Arizona Cop Files Report Saying He 'Smelled' Undocumented Migrants in Van

An Arizona State Trooper filed a report following a traffic stop in April, indicating he could smell that several occupants of the van he pulled over were undocumented migrants.

Sergeant Travis Smith with the Arizona Department of Public Safety initiated a traffic stop with a white van along Interstate 10, according to an April 16 press release. The press release also says "Upon contact with the driver, a United States citizen, the state trooper observed 17 undocumented aliens in the vehicle." What it doesn't say, is how Sergeant Smith determined that the 17 passengers were undocumented.

"I exited my patrol car and approached the side of the van," Sergeant Smith wrote in the incident report obtained by Newsweek. "The passenger window was rolled down and I immediately smelled an odor that was consistent with smuggling of illegal aliens from past experiences. Once I was at the passenger window, I noticed numerous persons in the van and the driver looked scared."

Arizona law does task police with determining a detainee's immigration status in a relevant situation, as part of Senate Bill 1070. But it does not list "smell" as an appropriate way of doing so, not even on a level of reasonable suspicion, the Arizona DPS said. The Arizona Attorney General's Office issued guidance on how to apply the law, saying officers can't use race or ethnicity to determine reasonable suspicion if someone is undocumented.

Arizona Traffic Stop
An Arizona State Trooper filed a report following a traffic stop in April, indicating he could smell that several occupants of the van he pulled over were undocumented migrants. Arizona Traffic Cam/Courtesy Arizona DPS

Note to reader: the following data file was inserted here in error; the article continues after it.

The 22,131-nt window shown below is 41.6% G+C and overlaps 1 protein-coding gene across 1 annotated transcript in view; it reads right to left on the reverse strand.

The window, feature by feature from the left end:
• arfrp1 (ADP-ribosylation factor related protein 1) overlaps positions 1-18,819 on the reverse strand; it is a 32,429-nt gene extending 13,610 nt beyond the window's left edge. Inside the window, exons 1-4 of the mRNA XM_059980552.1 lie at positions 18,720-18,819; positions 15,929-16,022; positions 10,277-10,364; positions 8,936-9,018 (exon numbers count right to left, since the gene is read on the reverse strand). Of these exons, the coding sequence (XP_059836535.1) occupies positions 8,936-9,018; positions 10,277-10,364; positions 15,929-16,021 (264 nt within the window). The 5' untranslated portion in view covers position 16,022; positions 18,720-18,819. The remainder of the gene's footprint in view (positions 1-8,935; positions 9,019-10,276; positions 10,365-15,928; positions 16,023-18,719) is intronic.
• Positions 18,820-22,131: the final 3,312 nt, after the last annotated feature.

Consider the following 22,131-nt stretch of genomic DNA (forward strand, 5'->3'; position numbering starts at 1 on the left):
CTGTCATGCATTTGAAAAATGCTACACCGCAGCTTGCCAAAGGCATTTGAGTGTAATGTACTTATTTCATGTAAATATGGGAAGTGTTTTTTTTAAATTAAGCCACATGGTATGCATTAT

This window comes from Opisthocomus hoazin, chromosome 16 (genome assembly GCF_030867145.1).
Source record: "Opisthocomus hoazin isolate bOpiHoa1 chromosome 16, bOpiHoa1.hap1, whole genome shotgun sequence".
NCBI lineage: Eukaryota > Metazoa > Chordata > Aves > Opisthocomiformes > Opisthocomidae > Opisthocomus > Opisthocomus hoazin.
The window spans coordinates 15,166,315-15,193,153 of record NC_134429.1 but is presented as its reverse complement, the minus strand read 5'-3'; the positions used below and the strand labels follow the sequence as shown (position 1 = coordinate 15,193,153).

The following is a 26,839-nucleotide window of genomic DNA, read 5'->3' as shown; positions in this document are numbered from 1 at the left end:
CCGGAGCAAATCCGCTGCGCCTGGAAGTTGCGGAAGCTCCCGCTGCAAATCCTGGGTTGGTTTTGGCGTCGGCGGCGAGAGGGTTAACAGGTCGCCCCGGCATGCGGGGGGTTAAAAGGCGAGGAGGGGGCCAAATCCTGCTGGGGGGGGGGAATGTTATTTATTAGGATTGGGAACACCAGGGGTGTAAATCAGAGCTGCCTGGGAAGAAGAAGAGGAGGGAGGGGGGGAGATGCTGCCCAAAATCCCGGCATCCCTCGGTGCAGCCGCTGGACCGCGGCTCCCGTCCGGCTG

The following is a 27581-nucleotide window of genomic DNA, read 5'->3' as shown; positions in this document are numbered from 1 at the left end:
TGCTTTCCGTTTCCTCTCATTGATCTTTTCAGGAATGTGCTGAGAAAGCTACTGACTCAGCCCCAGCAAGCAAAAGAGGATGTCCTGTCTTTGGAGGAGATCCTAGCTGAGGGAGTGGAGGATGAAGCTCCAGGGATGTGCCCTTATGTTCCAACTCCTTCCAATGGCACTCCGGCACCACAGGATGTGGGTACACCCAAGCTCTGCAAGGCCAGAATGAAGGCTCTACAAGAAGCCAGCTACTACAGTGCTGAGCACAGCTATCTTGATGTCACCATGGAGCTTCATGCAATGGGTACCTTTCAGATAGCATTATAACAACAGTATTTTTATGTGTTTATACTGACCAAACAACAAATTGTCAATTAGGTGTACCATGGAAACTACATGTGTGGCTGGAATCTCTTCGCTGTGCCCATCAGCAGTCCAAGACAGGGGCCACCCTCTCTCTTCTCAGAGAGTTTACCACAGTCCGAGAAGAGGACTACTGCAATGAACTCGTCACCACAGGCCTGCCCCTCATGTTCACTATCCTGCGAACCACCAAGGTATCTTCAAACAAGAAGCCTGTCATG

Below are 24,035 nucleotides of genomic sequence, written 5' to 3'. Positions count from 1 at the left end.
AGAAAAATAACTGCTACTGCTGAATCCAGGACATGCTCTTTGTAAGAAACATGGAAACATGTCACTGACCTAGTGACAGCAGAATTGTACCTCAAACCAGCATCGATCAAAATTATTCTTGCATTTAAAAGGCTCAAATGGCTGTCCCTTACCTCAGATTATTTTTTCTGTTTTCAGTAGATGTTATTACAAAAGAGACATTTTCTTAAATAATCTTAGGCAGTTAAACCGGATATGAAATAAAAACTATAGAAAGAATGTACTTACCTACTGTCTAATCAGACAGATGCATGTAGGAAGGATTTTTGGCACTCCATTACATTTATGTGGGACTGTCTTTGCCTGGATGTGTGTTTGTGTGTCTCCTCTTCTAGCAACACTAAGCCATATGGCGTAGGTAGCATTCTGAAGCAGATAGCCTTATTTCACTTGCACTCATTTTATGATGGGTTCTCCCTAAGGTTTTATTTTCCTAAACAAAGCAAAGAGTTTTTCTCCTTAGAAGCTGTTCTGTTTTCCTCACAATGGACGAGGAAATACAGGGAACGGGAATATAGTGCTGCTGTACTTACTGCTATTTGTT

Civil rights lawyers who spoke to the Arizona Mirror said the use of odor, in this case, is considered a "race-based factor."

"You can't smell someone's immigration status," said Billy Peard, an immigrant rights advocate and former attorney with the American Civil Liberties Union of Arizona.

Yvette Borja, a border litigation attorney for the ACLU of Arizona, agreed. "That sounds racist to me. I don't know how somebody smells like an immigrant," she said.

Smith also said in the incident report that he initially pulled the van over because the van slowed from 70 to 60 mph in a 65 mph zone upon seeing him, the passenger was "wearing camo-style clothing" and the driver and passenger did not make eye contact with him.

Smith called for backup from Immigration Customs Enforcement and the U.S. Border Patrol to take custody of the "undocumented aliens," but both departments refused, "due to the President's orders/policies" his statement said.

Smith was likely referring to a series of orders and recommendations from President Joe Biden's administration regarding policies and priorities for ICE and the Department of Homeland Security. These guidelines generally prioritize engaging with undocumented individuals suspected of terrorism, or those who are convicted violent felons.

"I told the [ICE] Agent that the illegal aliens would be released at the scene to walk off the highway and how that would look," Smith wrote. "The agent said if we found any of the persons were aggravated felons they would come out and get them."

A spokesperson for the Arizona DPS wrote in an email to Newsweek Monday, "The Department does not consider the 'odor that's consistent with smuggling of illegal aliens' as an acceptable factor to establish reasonable suspicion that a person is a noncitizen and unlawfully present in the United States."

He declined to comment on questions regarding whether any of the men in the van had since been held or charged, or if officer Smith had undergone any corrective action or training.

Update (6/14/2021, 10:49 p.m.): This story has been updated to include a statement from the Arizona Department of Public Safety.